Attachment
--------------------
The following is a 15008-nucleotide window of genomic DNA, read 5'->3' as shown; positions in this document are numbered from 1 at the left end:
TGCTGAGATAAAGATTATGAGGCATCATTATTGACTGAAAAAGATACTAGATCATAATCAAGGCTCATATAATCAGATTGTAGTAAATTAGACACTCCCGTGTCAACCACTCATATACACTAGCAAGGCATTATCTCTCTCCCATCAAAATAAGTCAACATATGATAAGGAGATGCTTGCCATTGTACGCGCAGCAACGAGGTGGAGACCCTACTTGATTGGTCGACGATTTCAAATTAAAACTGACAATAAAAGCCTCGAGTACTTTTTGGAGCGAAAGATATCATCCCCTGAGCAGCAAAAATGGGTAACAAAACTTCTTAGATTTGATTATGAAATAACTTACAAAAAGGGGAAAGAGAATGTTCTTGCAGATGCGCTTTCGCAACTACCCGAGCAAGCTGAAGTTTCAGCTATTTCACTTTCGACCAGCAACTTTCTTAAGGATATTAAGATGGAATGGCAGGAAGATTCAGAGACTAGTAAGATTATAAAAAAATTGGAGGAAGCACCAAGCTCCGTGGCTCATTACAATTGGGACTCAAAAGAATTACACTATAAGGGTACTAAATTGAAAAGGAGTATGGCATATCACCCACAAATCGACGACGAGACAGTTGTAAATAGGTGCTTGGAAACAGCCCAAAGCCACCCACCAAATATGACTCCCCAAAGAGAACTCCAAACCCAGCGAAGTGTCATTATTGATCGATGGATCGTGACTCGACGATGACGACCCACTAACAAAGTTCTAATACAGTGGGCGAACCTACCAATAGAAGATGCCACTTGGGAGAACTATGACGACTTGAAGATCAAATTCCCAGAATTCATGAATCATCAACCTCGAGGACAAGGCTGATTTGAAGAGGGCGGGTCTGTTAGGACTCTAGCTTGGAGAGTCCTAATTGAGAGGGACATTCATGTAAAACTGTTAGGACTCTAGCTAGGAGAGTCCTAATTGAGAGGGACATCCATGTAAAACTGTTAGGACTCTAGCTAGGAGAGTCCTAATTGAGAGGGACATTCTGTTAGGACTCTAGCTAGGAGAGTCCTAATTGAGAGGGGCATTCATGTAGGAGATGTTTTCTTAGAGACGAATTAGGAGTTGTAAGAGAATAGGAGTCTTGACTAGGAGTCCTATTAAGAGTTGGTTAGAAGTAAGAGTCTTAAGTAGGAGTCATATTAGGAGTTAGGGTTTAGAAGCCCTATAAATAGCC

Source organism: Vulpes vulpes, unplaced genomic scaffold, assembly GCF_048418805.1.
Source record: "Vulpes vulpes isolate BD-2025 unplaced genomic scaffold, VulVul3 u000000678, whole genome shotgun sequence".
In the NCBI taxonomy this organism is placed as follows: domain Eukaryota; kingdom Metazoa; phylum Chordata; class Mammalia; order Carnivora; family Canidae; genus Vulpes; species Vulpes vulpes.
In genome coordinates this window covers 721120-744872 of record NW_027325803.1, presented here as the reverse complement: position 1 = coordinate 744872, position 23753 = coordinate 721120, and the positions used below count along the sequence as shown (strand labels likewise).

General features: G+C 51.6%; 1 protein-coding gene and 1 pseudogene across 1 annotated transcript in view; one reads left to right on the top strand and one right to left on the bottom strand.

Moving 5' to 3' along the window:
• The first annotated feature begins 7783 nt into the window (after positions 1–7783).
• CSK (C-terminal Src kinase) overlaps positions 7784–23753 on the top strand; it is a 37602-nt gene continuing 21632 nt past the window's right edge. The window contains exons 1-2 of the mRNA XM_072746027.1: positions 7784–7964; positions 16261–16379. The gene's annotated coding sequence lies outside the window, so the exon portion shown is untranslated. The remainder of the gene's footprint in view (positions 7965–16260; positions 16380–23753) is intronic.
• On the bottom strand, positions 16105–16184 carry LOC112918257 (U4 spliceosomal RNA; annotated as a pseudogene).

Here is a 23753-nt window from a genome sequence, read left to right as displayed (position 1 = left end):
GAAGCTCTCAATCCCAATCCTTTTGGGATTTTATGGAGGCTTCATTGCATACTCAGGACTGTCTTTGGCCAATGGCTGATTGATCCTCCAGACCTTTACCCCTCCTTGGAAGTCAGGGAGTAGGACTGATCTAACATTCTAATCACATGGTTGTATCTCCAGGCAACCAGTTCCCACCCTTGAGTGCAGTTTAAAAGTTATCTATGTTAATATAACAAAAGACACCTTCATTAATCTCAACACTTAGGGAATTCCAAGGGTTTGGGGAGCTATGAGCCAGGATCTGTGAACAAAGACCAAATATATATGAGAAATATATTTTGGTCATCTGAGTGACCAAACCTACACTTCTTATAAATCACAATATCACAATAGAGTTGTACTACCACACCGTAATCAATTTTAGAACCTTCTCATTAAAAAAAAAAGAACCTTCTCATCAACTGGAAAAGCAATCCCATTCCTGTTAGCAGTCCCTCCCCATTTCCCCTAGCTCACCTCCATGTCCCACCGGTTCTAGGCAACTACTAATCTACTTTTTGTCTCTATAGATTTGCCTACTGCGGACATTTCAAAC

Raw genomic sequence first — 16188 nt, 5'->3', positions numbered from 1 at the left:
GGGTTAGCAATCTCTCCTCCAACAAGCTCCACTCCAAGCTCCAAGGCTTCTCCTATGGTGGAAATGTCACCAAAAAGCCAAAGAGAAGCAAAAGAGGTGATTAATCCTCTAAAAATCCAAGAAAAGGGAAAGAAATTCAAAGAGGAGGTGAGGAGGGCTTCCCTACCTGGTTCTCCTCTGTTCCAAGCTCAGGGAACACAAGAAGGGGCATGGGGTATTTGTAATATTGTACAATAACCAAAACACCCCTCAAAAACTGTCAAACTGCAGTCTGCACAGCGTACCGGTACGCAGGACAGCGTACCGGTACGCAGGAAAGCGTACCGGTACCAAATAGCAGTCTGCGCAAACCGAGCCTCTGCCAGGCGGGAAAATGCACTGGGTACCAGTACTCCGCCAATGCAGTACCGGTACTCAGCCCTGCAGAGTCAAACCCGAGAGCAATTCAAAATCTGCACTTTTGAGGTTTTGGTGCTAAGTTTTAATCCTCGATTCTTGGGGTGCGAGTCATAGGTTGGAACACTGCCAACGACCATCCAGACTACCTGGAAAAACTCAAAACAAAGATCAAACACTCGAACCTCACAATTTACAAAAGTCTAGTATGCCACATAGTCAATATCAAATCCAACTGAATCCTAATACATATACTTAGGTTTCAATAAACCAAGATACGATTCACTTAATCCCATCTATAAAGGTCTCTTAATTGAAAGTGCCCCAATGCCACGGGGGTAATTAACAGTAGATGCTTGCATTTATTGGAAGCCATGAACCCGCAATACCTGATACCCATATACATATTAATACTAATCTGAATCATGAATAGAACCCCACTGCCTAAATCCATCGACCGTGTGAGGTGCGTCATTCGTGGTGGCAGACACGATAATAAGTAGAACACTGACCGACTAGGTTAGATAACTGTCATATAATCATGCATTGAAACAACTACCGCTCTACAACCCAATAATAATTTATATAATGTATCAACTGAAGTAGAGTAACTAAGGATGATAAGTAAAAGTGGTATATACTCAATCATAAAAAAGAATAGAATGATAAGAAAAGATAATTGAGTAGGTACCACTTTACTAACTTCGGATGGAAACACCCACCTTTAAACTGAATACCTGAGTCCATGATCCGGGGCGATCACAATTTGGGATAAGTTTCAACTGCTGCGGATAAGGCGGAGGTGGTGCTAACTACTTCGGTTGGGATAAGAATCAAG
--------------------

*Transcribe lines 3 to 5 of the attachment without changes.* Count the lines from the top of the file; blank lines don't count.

Source organism: Vulpes vulpes, unplaced genomic scaffold, assembly GCF_048418805.1.
Source record: "Vulpes vulpes isolate BD-2025 unplaced genomic scaffold, VulVul3 u000000678, whole genome shotgun sequence".
In the NCBI taxonomy this organism is placed as follows: domain Eukaryota; kingdom Metazoa; phylum Chordata; class Mammalia; order Carnivora; family Canidae; genus Vulpes; species Vulpes vulpes.